# KHD, KWM and more

## March 31, 2017

It’s been a while, and much has happened. I stumbled upon many great things that redefine the way I interact with macOS as a power user. Especially relevant to my past posts though, are neovim with dein, a refined iTerm 2 (previously I used a patched version to achieve a borderless version with increased padding), khd and kwm, and finally Übersicht (which is German, and translates to overview).

This post however, is solely dedicated to kwm and khd. kwm is a tiling window manager, and khd is a hotkey manager, to which I’ll come in a second. Tiling window management is a totally different concept to what we normally do on macOS. We click on windows and drag them around, order them like we want, and completely rely on the mouse for interactions (except for cmd + TAB that is). As we all know, using the mouse is inefficient. Especially when it comes to ordering windows. That’s why windows started to come with hot corners, which allow you to drag a window to the very right of the screen to have it occupy the right half of your screen. You drag it to the center top to let the dragged window occupy the screen completely. You geht the idea. Similar tools have been around on macOS for a long time. I started using Moon and others, and lately found Magnet. These tools are normally quite limited in their capabilities and response time with such tools is never the best.

Now kwm therefore is kind of a supercharged snapping tool. You can think of kwm as a program running on your mac that waits for commands that you can give with kwmc, or, well, khd. khd is a tool made from the developer of kwm that allows the binding of these kwmc commands to actual hotkeys. khd seems to have two modes, the prefix mode, and the … modes mode I guess (see here). The modes mode seems to behave like vim, which I like. The prefix mode reminds me of emacs. So for both religions you have a compatible mode of operation. How awesome is that?

## Setup

In order to start using khd and kwm simply install them with brew.

brew install koekeishiya/formulae/kwm


and

brew install koekeishiya/formulae/khd


To get started we’ll use the default configurations for both:

cp /usr/local/opt/khd/khdrc ~/.khdrc
mkdir -p ~/.kwm
cp /usr/local/opt/kwm/kwmrc ~/.kwm/kwmrc


The kwmrc configures things like the border color for focused windows, the blacklisting of apps that shouldn’t be tiled but floated instead. The comments in the config file will help you a lot with getting started. I am currently using an unchanged version of it, but will personalize it in the future. As for the khd config, this is where the magic happens. Here it is defined how you interact with kwm. The default runs khd in the prefix mode, which I think of as emacs mode. You enter the prefix, which by the default configuration is ctrl + s, and you then enter what you want khd to do, quickly. At least for all the hotkeys listed with prefix +. There are some that use ctrl + alt + something or such, which can be used just like any hotkey, you press them all at once.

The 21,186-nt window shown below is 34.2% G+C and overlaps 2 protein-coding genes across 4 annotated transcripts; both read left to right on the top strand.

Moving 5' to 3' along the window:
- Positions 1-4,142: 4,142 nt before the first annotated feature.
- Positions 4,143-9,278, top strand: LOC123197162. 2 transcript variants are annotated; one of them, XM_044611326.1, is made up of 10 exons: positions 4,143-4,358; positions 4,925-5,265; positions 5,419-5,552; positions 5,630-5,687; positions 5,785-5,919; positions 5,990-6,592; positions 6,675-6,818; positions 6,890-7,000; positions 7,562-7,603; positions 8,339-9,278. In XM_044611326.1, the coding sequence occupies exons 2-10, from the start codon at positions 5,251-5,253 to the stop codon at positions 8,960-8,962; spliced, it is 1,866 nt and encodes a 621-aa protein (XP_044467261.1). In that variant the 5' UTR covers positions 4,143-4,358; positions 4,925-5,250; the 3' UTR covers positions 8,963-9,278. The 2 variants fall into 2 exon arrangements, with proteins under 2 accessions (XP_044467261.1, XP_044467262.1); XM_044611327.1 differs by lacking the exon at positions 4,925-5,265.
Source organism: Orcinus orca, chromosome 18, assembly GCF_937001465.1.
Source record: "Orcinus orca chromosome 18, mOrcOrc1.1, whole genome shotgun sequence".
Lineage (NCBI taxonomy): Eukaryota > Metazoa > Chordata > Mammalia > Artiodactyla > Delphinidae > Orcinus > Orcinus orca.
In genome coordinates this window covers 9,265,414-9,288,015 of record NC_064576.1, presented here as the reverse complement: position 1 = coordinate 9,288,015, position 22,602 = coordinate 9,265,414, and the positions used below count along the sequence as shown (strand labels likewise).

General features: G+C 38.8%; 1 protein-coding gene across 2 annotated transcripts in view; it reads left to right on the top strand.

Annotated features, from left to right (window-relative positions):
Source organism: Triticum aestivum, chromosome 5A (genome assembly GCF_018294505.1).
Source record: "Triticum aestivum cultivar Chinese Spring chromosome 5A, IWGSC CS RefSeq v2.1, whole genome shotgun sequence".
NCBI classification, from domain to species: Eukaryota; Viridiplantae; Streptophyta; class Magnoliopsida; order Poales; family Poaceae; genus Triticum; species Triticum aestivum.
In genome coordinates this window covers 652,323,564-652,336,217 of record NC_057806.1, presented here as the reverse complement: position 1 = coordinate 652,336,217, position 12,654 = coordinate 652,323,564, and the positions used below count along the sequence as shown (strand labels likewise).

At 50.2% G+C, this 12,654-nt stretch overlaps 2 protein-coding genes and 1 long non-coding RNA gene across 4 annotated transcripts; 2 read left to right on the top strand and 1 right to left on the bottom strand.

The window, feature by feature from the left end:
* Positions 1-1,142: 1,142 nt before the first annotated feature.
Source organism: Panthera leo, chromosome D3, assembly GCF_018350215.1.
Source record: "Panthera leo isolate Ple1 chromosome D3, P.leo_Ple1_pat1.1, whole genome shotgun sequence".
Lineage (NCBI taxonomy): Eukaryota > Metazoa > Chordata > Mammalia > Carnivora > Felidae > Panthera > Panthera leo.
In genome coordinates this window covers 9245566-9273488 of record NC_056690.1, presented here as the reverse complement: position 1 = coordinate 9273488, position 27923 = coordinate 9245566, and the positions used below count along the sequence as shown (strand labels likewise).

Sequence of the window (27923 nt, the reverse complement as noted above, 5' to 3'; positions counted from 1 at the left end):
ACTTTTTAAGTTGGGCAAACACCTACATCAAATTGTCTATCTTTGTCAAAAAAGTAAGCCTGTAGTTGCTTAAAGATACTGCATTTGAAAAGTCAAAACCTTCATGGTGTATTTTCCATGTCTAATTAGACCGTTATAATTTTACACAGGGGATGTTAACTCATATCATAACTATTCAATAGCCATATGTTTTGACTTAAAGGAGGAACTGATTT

So now you have kwm and khd running. After you finally found out how to use the prefix mode, you can start getting faster with organizing your windows properly without any mouse movement involved. 🎉 If you don’t use fish that is. If you do, read on.

## How does this work anyway?

After I set it all up, I was lost. I had a terminal open with the .khdrc to help me navigate this new land of awesomeness. But I couldn’t really use the prefix stuff and the responsiveness of this setup was overall disappointing. After some googling around, I found this issue though. It seemed that fish does, what fish always seems to do, it breaks things, because no one takes care of fish compatibility. TL;DR: you have to edit the launch agent, the little helper thingy that keeps care of opening apps when you log in.

The important part are the lines 12 to 17.

The file can be found under ~/Library/LaunchAgents/homebrew.mxcl.kwm.plist. After making the changes log out and in again. You now should have a snappy khd/ kwm. How cool is that? You can finally use the prefix hotkeys and your commands get executed in an acceptable response time.

## And now what?

I haven’t had the time to fiddle around with this setup much. I’m quite busy right now, so I stick with the default config for now. I probably will check out the modes mode. But for now this setup improves the way I did things before tremendously.

The features I like the most are:

• mouse focus follow: the window where the mouse is over gets the focuse. I loved this about pekwm back in my linux days.
• give focus to screen: with one hotkey you can move your mouse to the center of a screen. For someone with a dual monitor setup this is saving a lot of mouse movement!
• automatic tiling of windows
• send windows to spaces, screens and positions on the screen

If these sound like something that your work can benefit from, then I definitely recommend you give kwm enough. If it seems to much to configure and something bugs you about it, you could also have a look at Amethyst, another tiling manager for macOS.

As for the rest that I mentioned, that will hopefully be another post. I have to update my dotfiles on github anyway. But before I can do that, I have to fix some issues with my new desired color scheme for neovim and fish. So stay tuned for more!